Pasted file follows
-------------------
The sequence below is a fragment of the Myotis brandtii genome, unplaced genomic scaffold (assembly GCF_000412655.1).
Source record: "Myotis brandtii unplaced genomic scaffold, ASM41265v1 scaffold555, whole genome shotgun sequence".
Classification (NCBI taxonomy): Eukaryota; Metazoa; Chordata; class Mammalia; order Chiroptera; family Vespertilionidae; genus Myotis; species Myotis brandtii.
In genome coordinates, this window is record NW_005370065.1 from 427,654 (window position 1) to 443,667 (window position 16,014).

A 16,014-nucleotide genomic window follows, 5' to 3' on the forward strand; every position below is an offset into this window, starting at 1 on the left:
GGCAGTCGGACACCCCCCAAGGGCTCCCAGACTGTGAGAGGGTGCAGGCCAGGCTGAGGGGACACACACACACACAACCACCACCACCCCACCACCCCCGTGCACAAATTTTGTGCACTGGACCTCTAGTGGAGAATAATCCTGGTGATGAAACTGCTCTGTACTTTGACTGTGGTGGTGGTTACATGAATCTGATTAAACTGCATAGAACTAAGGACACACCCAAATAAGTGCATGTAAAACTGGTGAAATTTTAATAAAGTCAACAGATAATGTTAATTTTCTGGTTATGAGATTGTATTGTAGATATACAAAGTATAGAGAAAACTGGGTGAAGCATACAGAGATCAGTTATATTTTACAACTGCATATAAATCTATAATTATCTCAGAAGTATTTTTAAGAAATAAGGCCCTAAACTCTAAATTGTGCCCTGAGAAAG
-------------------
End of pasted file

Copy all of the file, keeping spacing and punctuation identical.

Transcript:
The sequence below is a fragment of the Myotis brandtii genome, unplaced genomic scaffold (assembly GCF_000412655.1).
Source record: "Myotis brandtii unplaced genomic scaffold, ASM41265v1 scaffold555, whole genome shotgun sequence".
Classification (NCBI taxonomy): Eukaryota; Metazoa; Chordata; class Mammalia; order Chiroptera; family Vespertilionidae; genus Myotis; species Myotis brandtii.
In genome coordinates, this window is record NW_005370065.1 from 427,654 (window position 1) to 443,667 (window position 16,014).

A 16,014-nucleotide genomic window follows, 5' to 3' on the forward strand; every position below is an offset into this window, starting at 1 on the left:
GGCAGTCGGACACCCCCCAAGGGCTCCCAGACTGTGAGAGGGTGCAGGCCAGGCTGAGGGGACACACACACACACAACCACCACCACCCCACCACCCCCGTGCACAAATTTTGTGCACTGGACCTCTAGTGGAGAATAATCCTGGTGATGAAACTGCTCTGTACTTTGACTGTGGTGGTGGTTACATGAATCTGATTAAACTGCATAGAACTAAGGACACACCCAAATAAGTGCATGTAAAACTGGTGAAATTTTAATAAAGTCAACAGATAATGTTAATTTTCTGGTTATGAGATTGTATTGTAGATATACAAAGTATAGAGAAAACTGGGTGAAGCATACAGAGATCAGTTATATTTTACAACTGCATATAAATCTATAATTATCTCAGAAGTATTTTTAAGAAATAAGGCCCTAAACTCTAAATTGTGCCCTGAGAAAG